Cover Letters - Revisited

BoDEAN

New Member
Looking for some opinions/inputs on cover letters I am sending out (round two) to places for a CFI position.
This is what I have:

<DATE>


<ADDRESS OF FBO>

Dear XXXXX:

Enclosed for your review is my resume.

My qualifications include a Commercial Pilot Certificate with Instrument, Single and Multi Engine ratings. I am also a Certified Flight Instructor and Advanced Ground Instructor. I also have a First Class Medical Certificate. I currently building experience as a CFI.

I am enthusiastic about aviation, I work hard and learn quickly, and I am sure you will find my abilities to be valuable at <Company>.

I would appreciate the opportunity to present my qualifications to you in person. Any consideration that you might give me will be appreciated.

Respectfully,


<My Name>
 

yankee_one

New Member
in the july issue of flying I saw an article on cover letters ... might want to give it a read.

[ QUOTE ]
I currently building experience with as a CFI.


[/ QUOTE ] I *am* currently buiding experience (with) as a CFI.

Not sure if thats the kind of help you are looking for. God knows I'm no English major.

best of luck to you !
 

I_Money

Moderator
I am not feeling love for your cover letter; here is what I came up with:

Dear Sir or Madam:

Having just recently become a certificated flight instructor I am currently freelancing in order to gain experience. My wide-ranging background has provided me with excellent interpersonal skills, and has demonstrated that I can succeed in the most demanding situations. I thrive on the challange of teaching people to fly, and the rewards that brings. You will find that I am hardworking and have an enthusiastic outlook to work and life.

I hope that my flight experience, education, and achievement-oriented vision will convey to you that I have the qualifications to make a valuable contribution to your organization.

I have enclosed a copy of my resume; please do not hesitate to contact me about any suitable positions.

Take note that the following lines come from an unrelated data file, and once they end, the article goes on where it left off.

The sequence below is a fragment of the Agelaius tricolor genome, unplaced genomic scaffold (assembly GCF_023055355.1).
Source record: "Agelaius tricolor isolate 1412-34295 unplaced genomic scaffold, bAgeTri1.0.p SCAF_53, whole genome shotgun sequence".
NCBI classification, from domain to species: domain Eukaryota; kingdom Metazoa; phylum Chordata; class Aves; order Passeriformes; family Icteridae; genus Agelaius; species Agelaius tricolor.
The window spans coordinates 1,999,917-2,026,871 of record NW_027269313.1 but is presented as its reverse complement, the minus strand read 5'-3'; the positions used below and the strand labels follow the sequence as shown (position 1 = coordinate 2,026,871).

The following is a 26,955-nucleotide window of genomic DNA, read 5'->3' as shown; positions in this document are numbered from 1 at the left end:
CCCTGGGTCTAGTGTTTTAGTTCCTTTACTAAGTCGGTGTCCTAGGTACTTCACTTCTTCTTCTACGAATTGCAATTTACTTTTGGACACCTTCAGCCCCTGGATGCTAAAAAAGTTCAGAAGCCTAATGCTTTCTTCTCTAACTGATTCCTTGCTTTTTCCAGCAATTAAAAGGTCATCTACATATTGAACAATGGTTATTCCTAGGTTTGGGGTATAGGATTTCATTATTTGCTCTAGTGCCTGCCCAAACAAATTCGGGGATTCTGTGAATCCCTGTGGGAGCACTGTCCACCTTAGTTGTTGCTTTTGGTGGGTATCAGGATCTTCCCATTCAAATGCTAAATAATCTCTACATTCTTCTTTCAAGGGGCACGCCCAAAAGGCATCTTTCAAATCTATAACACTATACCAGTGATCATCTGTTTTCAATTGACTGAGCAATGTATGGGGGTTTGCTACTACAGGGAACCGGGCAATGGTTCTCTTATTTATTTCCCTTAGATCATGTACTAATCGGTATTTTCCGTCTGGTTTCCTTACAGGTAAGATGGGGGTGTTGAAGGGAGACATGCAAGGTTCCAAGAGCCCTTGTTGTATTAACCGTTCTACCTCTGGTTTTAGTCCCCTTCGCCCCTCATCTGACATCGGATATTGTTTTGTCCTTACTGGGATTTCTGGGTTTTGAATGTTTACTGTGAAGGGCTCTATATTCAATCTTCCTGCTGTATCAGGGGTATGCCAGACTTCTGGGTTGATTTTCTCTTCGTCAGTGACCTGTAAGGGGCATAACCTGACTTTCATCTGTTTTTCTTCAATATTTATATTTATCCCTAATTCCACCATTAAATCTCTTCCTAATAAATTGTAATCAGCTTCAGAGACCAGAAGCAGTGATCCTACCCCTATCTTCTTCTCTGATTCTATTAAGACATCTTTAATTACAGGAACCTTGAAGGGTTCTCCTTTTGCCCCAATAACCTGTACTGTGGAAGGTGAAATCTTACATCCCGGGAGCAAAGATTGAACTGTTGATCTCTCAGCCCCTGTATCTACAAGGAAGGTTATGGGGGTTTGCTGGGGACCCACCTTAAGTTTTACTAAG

Thank you,
Sincerely yours,

Iain Holmes
 

Kingairer

'Tiger Team' Member
For the original poster, You are repeating what is in your resume on your cover letter. Instead sell yourself! Let the cover letter fill in the details that you would tell the interview if you were only given a few seconds. Your cover is also very choppy with short sentences and demands more time to read then what will be given to you.

PS. PLEASE dont proofread my posts! Im sure its awful
 

yankee_one

New Member
Sorry. I was wrong when I posted that the July Flying had an article about resumes. I will look and see where I found it and post it for you.
 

naunga

New Member
I'm with Iain.

That's not really the way a cover letter should work.

As another poster said the cover letter is an opportunity to give details that aren't on your resume.

I just have a few suggestions to build on what Iain started.

First, if you say: " I have the qualifications to make a valuable contribution to your organization." Then tell them why your particular qualifications fit with their organization. Not just I meet the advertised mins as shown on my resume, which is how I took that sentence of Iains.

Second, using phrases like "I hope that my flight experience..." and "please do not hesitate to call...", as well as "...any suitable positions." make you sound very passive and uninterested.

You obviously believe that you're a match for a position at the company, or else you wouldn't have sent your resume. So tell them that.

So, instead of saying "I hope my experience..." say:

"I feel that my 100 hours of dual instruction given, along with my intense desire to fly will make me a good candidate for the CFI position with XYZ Flight School" (remember cover letters should be personalized for each job your applying for).

And instead of saying "please do not hesitate to contact me..." say:

"I look forward to hearing from you so that I may discuss how I can contribute to XYZ Flight School as a CFI"